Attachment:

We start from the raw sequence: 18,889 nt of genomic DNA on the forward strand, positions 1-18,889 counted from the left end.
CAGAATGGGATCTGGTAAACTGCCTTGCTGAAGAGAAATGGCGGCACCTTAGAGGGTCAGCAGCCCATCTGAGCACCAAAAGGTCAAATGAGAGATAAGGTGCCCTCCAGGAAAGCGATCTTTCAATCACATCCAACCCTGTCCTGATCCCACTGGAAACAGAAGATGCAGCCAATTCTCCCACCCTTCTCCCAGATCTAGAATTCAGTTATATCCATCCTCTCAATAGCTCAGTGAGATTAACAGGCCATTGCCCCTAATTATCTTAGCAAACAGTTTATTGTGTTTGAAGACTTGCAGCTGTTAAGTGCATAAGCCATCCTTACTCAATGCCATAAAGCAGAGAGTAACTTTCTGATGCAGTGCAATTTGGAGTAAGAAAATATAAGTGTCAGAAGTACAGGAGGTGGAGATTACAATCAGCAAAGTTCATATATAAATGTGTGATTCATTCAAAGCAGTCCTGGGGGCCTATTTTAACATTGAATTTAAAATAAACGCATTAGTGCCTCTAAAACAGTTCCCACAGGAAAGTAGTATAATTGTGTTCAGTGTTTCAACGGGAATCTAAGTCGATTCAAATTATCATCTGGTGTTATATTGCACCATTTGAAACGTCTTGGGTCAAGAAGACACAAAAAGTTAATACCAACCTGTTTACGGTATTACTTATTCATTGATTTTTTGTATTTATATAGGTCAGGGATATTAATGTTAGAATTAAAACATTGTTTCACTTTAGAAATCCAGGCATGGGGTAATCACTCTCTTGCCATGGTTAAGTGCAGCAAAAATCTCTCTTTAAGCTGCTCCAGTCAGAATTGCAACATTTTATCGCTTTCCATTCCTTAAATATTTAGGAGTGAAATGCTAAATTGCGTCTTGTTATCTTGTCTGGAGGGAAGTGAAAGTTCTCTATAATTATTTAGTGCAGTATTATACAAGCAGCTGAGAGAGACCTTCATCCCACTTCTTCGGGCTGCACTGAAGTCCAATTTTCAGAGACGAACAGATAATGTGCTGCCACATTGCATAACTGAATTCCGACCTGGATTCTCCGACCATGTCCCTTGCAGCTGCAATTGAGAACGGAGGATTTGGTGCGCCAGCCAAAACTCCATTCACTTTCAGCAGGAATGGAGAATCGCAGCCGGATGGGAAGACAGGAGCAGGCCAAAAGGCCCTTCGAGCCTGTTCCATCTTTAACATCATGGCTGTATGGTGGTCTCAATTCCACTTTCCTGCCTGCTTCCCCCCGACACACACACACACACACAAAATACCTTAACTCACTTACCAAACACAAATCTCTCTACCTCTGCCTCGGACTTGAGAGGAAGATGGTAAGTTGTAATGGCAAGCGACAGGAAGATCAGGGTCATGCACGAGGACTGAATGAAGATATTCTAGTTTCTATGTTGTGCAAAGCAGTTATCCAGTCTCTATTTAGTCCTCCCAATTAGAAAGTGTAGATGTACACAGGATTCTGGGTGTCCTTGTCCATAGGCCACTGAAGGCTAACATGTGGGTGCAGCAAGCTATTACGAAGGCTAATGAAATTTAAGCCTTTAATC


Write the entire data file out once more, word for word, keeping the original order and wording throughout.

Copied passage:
We start from the raw sequence: 18,889 nt of genomic DNA on the forward strand, positions 1-18,889 counted from the left end.
CAGAATGGGATCTGGTAAACTGCCTTGCTGAAGAGAAATGGCGGCACCTTAGAGGGTCAGCAGCCCATCTGAGCACCAAAAGGTCAAATGAGAGATAAGGTGCCCTCCAGGAAAGCGATCTTTCAATCACATCCAACCCTGTCCTGATCCCACTGGAAACAGAAGATGCAGCCAATTCTCCCACCCTTCTCCCAGATCTAGAATTCAGTTATATCCATCCTCTCAATAGCTCAGTGAGATTAACAGGCCATTGCCCCTAATTATCTTAGCAAACAGTTTATTGTGTTTGAAGACTTGCAGCTGTTAAGTGCATAAGCCATCCTTACTCAATGCCATAAAGCAGAGAGTAACTTTCTGATGCAGTGCAATTTGGAGTAAGAAAATATAAGTGTCAGAAGTACAGGAGGTGGAGATTACAATCAGCAAAGTTCATATATAAATGTGTGATTCATTCAAAGCAGTCCTGGGGGCCTATTTTAACATTGAATTTAAAATAAACGCATTAGTGCCTCTAAAACAGTTCCCACAGGAAAGTAGTATAATTGTGTTCAGTGTTTCAACGGGAATCTAAGTCGATTCAAATTATCATCTGGTGTTATATTGCACCATTTGAAACGTCTTGGGTCAAGAAGACACAAAAAGTTAATACCAACCTGTTTACGGTATTACTTATTCATTGATTTTTTGTATTTATATAGGTCAGGGATATTAATGTTAGAATTAAAACATTGTTTCACTTTAGAAATCCAGGCATGGGGTAATCACTCTCTTGCCATGGTTAAGTGCAGCAAAAATCTCTCTTTAAGCTGCTCCAGTCAGAATTGCAACATTTTATCGCTTTCCATTCCTTAAATATTTAGGAGTGAAATGCTAAATTGCGTCTTGTTATCTTGTCTGGAGGGAAGTGAAAGTTCTCTATAATTATTTAGTGCAGTATTATACAAGCAGCTGAGAGAGACCTTCATCCCACTTCTTCGGGCTGCACTGAAGTCCAATTTTCAGAGACGAACAGATAATGTGCTGCCACATTGCATAACTGAATTCCGACCTGGATTCTCCGACCATGTCCCTTGCAGCTGCAATTGAGAACGGAGGATTTGGTGCGCCAGCCAAAACTCCATTCACTTTCAGCAGGAATGGAGAATCGCAGCCGGATGGGAAGACAGGAGCAGGCCAAAAGGCCCTTCGAGCCTGTTCCATCTTTAACATCATGGCTGTATGGTGGTCTCAATTCCACTTTCCTGCCTGCTTCCCCCCGACACACACACACACACACAAAATACCTTAACTCACTTACCAAACACAAATCTCTCTACCTCTGCCTCGGACTTGAGAGGAAGATGGTAAGTTGTAATGGCAAGCGACAGGAAGATCAGGGTCATGCACGAGGACTGAATGAAGATATTCTAGTTTCTATGTTGTGCAAAGCAGTTATCCAGTCTCTATTTAGTCCTCCCAATTAGAAAGTGTAGATGTACACAGGATTCTGGGTGTCCTTGTCCATAGGCCACTGAAGGCTAACATGTGGGTGCAGCAAGCTATTACGAAGGCTAATGAAATTTAAGCCTTTAATC